Manchester by the Sea

written and directed by Kenneth Lonergan

A devastating, haunting story set against the scenic seaside town, Manchester by the Sea captures the tension of a single person’s sense of obligation: to family, to himself, and to punish himself for his mistakes. This film feels like a novel, with each moment unfolding precisely, the story becoming apparent just a moment before its revelation.

A Prayer for Owen Meaney

by John Irving

This novel is like a massive puzzle; it fills in the big pieces first so you get a sense of the big picture, but all the little pieces fit perfectly too, not a detail wasted. Equally amusing and harrowing, A Prayer for Owen Meaney is about faith and friendship, exposing the absurdities of life. > Read my full review on Goodreads

What have you enjoyed lately? Let me know in the comments!

P.S. I’m so excited for Viggo Mortensen’s Oscar nod for Captain Fantastic, which I talked about here.

Image Credit: A United Kingdom trailer

Why We Call Things Overrated and Why We Need to Stop

Why We Call Things Overrated and Why We Need to Stop

When I heard that La La Land tied All About Eve and Titanic for most Academy Award nominations for a single film, and I was like, uh oh.

Because when anything is this ostensibly successful, the dissenters start to speak up. It has reached the level of popularity that deems it, alas, overrated.

Calling something overrated feels like a bold opinion when really it’s not.

It’s a very easy non-opinion. It’s a cheap shot, and it does hurt. I know because I happen to be a fan of a lot of overrated things. So I’ve learned to deflect that personal blow by dismissing it: “Of course it’s overrated”. Anything this popular is overrated.

I’m not completely innocent here. In fact, I’ve been really awful.

I’ve been on the Overrated Train too. When I was 7, I refused to read Harry Potter because I was sick of hearing about it. Just last year I was like ENOUGH WITH HAMILTON ALREADY, and I liked but didn’t love Frozen. I still feel really really badly about when a girl at camp told me she loved Avril Lavigne and I told her I hated Avril Lavigne, when in fact I hadn’t given her music a proper listen. I was just tired of everyone singing it all the time. The fatigue for fan noise gets mixed up with the thing itself, and that’s a shame, but that’s how it is. 

For me, ‘overrated’ is about feeling left out.

With Harry Potter and Hamilton, I think I felt left out. Reading was my thing, and all of a sudden everyone else was reading too, but without me. Ditto musical theatre, a somewhat lonely passion of mine that all of a sudden is on everyone’s radar because of a show I don’t know very much about. As for Frozen, I think my feelings are like how many people feel about La La Land and musicals right now – I love Disney, but this is the film everyone’s going crazy about?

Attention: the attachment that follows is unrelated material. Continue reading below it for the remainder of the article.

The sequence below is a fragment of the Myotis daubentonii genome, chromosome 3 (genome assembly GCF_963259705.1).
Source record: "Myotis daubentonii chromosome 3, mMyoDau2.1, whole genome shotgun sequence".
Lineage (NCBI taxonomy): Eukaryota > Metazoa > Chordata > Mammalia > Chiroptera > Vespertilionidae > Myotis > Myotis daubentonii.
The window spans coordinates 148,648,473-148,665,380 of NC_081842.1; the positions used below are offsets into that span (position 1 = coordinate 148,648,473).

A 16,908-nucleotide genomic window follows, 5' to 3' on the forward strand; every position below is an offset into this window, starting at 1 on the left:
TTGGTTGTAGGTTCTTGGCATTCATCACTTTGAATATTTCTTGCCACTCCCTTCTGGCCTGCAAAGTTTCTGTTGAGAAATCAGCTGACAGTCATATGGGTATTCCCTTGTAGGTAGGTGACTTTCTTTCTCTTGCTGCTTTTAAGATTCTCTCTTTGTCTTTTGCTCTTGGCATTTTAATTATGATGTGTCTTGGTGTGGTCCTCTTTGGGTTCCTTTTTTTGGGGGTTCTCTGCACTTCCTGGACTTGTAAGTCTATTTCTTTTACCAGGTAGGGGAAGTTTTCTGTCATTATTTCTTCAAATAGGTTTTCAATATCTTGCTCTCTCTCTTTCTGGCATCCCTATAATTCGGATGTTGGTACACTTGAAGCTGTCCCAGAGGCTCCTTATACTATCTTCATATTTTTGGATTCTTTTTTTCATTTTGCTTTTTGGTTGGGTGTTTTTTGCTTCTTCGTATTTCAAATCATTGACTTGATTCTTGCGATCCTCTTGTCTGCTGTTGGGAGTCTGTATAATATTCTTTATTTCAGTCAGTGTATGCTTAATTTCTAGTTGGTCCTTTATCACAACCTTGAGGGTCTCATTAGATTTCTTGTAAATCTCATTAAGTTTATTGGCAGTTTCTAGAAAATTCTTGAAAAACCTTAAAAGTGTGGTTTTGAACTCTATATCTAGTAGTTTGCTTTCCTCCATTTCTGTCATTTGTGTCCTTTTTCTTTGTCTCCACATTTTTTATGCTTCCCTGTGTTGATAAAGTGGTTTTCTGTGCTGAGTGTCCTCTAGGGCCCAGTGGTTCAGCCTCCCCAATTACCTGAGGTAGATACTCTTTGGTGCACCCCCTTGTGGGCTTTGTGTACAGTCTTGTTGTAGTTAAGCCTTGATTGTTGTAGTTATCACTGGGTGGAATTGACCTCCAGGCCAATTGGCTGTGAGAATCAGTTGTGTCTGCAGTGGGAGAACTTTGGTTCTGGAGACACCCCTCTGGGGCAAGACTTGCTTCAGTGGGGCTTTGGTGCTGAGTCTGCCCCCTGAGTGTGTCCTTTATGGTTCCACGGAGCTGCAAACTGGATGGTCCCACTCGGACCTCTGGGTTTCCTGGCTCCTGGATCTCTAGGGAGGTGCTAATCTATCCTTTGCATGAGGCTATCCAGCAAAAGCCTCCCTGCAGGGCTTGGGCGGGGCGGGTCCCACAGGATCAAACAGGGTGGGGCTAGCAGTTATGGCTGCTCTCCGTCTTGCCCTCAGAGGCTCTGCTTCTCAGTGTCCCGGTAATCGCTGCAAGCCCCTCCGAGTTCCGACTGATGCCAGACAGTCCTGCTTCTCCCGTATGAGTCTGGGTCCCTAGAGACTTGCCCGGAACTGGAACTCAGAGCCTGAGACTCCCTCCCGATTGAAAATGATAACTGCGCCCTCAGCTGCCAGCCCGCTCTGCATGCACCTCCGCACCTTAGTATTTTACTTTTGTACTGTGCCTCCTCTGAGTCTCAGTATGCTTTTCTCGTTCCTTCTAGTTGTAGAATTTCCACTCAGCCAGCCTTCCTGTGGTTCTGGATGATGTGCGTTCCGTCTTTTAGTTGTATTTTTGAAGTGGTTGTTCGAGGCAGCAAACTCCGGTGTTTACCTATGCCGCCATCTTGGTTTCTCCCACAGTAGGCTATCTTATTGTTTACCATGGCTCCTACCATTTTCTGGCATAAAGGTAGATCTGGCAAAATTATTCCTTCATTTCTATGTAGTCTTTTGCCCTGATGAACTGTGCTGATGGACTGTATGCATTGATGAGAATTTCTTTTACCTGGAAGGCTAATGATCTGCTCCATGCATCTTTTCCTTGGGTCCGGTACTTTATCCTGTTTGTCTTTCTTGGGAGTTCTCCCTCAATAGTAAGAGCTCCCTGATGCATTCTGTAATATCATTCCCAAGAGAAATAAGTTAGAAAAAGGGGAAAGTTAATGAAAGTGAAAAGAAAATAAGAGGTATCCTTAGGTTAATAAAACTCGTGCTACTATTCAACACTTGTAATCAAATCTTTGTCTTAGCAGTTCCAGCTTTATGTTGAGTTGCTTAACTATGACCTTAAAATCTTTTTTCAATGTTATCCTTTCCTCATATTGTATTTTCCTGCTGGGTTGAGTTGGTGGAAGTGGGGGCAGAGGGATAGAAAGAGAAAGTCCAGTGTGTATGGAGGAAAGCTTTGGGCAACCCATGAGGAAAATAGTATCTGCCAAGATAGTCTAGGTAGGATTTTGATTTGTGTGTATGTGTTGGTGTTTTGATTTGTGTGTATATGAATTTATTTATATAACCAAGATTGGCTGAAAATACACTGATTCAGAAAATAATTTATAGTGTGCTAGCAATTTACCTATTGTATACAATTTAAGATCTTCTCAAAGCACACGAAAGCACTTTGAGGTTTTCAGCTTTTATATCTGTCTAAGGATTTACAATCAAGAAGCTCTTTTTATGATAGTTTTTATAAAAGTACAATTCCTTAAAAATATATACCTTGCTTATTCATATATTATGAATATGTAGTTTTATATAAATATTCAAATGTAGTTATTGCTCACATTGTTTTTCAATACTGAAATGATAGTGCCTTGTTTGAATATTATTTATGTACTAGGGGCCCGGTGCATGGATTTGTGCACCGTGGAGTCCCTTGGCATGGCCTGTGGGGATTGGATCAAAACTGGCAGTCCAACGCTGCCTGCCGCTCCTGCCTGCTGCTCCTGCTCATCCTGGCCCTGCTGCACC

I try not to, but I take it all personally.

I get anxious about new Harry Potter things because I know the casuals who aren’t into it can’t wait to bring the franchise down. To rip it apart. To say that J.K. Rowling is just trying to make more money and be more famous, which sounds more absurd to me every time I hear it. 

I am so sorry, La La Land. You could have been an underdog, but 2016 in film let you down and left you alone at the top for everyone to pick on. You’re still great though, and I love you.

Can we just enjoy things please?

If you’re reading this, you’re most likely a huge fan of something. Whether it’s a massively popular thing or a tiny, niche thing no one’s heard of, you love that thing. So all I’m saying, everyone, is let’s remember what it’s like to love a thing, and be nice to other people for being into their thing. We’re all fans here. It’s cool. 

The problem with critics

We don’t have to compare everything all the time. I say this as the girl who puts great seriousness into ranking her top 10 films every year. I do this for fun, and I trust that your list is different from mine, and I think that is not only okay but amazing.

I say this as a critic, which is itself a misleading title, because I think the best criticism is not about what’s good and bad, but about what further conversation the art provokes: what questions does it raise, what discussions can we have? How did it make you feel and why? I LOVE THESE QUESTIONS, and find them so much more interesting and less hurtful than whether something is overrated.

So tell me about what you love, and why, and I promise I’ll not only respect that, but I’ll want to hear all about it.

P.S. More fandom hierarchy discomfort: An Uncool Thing about Geek Culture and the Internet Right Now